One of the disadvantages of self-publishing a novel is having to find an editor. While a traditional publisher will typically deal with this aspect for you in-house, going the DIY route involves sourcing such professionals yourself. It only takes a quick Google search for the phrase such as ‘fiction editing’ to discover that there is no shortage of providers of these services, so it can be a daunting task trying to pick one for your precious first novel. So, where to start? Well, these tips should be all you need to make the right choice.
Take your time
The first thing to do is take a deep breath and don’t panic! Don’t rush into making a decision, don’t go with the first person you find online, and most importantly of all, don’t just go for the cheapest option you come across. You spent a long time writing your first novel (hopefully!), so do your book justice and spend a bit of time researching online.
Use online directories
As I’ve already mentioned, searching online for an editor can be overwhelming at first. The internet is seemingly awash with editors eager and willing to help you with your novel, and the temptation may be to trawl through the search results one by one, emailing or calling each editor and getting a few quotes. A more effective strategy would be to try a few directories such as the SfEP directory, EFA directory and Find a Proofreader, as these allow you to drill down to specific requirements by using keywords. Find a Proofreader has the added advantage of its Get a Quote page, enabling you to get quotes from numerous professionals in one hit.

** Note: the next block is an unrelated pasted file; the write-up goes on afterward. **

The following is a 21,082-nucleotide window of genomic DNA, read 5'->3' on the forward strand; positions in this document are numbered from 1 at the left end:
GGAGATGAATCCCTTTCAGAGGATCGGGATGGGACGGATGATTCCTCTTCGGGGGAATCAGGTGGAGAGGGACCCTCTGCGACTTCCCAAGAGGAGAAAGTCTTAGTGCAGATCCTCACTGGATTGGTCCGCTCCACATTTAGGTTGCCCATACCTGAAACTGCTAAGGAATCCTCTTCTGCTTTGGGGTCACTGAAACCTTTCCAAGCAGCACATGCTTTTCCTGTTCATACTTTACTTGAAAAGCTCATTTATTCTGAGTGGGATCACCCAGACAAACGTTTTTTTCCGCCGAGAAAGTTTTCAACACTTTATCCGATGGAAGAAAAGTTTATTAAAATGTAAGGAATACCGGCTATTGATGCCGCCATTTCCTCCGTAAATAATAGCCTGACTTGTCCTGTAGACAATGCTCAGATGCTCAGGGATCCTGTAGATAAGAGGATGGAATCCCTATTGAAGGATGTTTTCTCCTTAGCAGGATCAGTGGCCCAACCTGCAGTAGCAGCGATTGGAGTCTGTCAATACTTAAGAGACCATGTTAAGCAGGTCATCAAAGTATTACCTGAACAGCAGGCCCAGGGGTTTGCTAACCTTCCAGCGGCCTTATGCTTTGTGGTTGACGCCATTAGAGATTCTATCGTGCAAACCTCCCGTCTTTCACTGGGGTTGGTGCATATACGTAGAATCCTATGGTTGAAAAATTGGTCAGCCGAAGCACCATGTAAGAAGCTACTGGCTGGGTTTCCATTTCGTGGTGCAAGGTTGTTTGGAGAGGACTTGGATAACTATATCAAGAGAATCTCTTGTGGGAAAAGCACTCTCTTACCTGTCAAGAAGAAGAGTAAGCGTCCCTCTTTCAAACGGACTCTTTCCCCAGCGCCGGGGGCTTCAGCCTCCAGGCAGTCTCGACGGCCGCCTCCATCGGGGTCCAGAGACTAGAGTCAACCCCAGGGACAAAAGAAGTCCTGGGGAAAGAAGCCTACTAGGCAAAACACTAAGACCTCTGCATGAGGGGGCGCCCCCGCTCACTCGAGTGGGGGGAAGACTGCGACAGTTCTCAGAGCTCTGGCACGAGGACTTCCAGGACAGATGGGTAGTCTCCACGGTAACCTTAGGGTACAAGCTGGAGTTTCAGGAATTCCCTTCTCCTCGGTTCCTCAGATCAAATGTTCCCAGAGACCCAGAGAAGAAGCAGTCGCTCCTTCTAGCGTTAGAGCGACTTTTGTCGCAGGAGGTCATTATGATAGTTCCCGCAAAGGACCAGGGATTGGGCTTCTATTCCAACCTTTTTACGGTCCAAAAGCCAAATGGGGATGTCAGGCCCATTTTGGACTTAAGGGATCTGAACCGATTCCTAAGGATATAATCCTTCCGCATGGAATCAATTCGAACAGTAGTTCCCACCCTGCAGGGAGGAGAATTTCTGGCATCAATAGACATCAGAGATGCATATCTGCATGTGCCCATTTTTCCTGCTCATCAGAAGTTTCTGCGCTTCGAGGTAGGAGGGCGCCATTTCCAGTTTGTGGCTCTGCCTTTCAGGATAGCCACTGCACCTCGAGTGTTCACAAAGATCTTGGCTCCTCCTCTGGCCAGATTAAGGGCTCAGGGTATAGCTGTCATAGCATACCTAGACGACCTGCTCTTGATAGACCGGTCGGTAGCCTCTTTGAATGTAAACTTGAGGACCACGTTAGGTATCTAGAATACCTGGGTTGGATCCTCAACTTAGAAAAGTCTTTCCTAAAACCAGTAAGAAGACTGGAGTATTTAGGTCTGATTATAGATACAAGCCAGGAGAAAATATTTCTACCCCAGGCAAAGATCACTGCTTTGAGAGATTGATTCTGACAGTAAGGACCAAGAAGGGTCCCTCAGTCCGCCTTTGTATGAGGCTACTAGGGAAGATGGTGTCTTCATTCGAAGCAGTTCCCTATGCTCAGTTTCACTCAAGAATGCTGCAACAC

When sourcing a service provider, one of the great advantages of the digital age is the availability of online reviews. in advertising, nothing beats word of mouth, and testimonials are another form of just that. While any editor will be able to talk up their skills when you contact them, not all will be able to back up their claims with bona fide customer reviews. When you contact a prospective editor of your novel, look for testimonials on their website, on their LinkedIn profile, on their Google page, on directories, etc. If an editor can’t point to you any reviews at all, approach with caution, and if you do find reviews from other authors, look their books up on Amazon – which leads me on nicely to tip 4…
Look in other books
I’ve sung the praises of testimonials and customer reviews above, but it’s not always enough on its own. The proof is in the pudding, as they say, and I would highly recommend you check out other novels that the prospective editor has worked on. If you type their name into Amazon, this will often bring up books by that editor (provided they’ve been credited by the author when the book was added). Amazon’s ‘Look inside’ feature allows you to read a few pages of most books for free, as long as there’s a digital version of the book available, so this is a great way to check an editor’s work. Of course, there is always a danger with self-published books that the author has ignored their editor’s suggestions, so bear that in mind as well!
Ask for sample edits
When buying a car, it’s always wise to take it for a test drive first, and the same logic applies when finding an editor for your book. The beauty of finding an editor as opposed to, say, a plumber, is that it’s feasible to get a sample first before you commit, so don’t be afraid to ask for a sample edit. Some editors will provide this for free, others will charge – but even if you shell out a few pounds to several different editors, it’ll be a lot cheaper than taking a chance and agreeing to invest in a particular editor for the whole project. Just think how annoyed you’ll be if you realise afterwards that you didn’t pick the right editor for your book.